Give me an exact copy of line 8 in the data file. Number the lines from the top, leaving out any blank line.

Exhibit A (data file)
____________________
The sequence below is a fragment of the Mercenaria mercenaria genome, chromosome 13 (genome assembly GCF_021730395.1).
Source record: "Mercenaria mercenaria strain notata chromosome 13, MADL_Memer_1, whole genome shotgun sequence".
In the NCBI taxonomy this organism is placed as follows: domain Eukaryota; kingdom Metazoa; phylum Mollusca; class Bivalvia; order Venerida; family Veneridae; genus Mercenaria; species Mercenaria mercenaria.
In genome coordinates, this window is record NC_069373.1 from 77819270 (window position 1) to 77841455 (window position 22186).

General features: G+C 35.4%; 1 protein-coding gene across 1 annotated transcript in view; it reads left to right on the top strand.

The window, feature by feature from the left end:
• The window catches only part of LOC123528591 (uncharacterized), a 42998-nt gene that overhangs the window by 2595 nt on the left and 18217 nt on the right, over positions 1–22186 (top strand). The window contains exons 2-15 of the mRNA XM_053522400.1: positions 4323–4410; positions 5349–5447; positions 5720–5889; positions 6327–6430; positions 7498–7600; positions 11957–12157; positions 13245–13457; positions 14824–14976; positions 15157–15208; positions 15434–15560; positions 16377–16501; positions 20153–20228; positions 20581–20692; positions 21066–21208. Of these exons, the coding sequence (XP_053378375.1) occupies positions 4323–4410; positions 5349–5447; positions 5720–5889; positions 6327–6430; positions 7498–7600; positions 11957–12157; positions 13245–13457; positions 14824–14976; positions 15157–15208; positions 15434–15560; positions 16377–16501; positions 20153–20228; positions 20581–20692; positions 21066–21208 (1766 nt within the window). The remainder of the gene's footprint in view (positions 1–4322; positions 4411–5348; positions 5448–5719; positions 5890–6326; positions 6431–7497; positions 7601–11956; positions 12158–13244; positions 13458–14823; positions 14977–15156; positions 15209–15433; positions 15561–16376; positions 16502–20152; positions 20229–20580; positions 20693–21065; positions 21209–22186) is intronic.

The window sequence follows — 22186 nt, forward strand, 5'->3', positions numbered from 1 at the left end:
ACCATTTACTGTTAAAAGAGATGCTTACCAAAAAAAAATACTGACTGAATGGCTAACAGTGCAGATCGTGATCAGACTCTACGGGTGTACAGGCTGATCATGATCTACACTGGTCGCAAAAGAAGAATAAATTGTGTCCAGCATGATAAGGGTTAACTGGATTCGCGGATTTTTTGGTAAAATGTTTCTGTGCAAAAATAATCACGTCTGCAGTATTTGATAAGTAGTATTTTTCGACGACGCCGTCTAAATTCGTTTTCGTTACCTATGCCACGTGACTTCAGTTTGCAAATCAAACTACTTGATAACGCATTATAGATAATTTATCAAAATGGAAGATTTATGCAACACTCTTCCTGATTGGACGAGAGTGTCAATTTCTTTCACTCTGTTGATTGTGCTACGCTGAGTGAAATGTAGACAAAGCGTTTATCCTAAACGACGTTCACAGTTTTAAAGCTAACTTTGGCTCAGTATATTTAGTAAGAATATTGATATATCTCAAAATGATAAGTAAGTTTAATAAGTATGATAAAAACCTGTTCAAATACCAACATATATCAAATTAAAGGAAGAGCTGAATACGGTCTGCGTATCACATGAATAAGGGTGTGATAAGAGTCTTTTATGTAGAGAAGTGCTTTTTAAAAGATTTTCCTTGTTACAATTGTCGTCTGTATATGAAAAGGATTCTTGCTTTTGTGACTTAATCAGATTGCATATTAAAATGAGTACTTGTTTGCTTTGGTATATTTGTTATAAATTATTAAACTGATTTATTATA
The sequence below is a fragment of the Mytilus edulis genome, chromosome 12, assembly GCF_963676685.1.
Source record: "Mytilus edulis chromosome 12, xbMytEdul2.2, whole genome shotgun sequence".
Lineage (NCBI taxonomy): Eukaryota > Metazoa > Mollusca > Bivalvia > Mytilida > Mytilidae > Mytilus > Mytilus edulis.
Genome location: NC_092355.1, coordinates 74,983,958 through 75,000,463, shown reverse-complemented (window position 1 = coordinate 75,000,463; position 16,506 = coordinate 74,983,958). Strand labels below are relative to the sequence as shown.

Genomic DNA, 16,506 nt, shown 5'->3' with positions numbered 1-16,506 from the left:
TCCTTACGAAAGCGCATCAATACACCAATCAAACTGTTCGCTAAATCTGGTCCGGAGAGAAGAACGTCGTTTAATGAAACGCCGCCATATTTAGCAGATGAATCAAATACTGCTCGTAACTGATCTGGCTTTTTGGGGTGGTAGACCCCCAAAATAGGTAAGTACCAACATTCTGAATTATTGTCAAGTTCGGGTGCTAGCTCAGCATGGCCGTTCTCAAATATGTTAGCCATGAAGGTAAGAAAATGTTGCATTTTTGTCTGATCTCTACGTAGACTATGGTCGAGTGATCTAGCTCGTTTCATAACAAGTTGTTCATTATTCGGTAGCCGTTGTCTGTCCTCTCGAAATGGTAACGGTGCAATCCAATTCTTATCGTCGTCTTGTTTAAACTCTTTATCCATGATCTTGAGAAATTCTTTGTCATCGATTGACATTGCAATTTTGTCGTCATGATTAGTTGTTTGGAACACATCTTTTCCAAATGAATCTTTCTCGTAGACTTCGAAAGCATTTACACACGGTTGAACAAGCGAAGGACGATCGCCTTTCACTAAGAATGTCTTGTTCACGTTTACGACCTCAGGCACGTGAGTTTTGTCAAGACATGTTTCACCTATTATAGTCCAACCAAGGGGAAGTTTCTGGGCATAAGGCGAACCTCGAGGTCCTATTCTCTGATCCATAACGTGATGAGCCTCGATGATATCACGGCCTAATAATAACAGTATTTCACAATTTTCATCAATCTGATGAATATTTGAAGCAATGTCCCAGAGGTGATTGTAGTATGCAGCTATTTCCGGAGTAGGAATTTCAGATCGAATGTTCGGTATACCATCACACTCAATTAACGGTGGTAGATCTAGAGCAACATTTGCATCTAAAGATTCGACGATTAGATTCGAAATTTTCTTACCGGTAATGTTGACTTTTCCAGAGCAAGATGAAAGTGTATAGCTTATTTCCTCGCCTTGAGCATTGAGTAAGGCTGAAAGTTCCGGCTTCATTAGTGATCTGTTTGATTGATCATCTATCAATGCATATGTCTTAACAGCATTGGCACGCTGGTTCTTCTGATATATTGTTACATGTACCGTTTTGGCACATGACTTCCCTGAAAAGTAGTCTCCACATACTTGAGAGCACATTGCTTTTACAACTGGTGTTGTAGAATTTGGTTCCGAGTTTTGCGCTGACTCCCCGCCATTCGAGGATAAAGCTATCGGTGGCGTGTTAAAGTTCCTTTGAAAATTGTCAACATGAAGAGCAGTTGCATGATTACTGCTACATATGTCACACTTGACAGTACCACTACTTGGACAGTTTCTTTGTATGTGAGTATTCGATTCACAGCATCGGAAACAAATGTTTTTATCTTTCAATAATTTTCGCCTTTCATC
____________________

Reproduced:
The window sequence follows — 22186 nt, forward strand, 5'->3', positions numbered from 1 at the left end: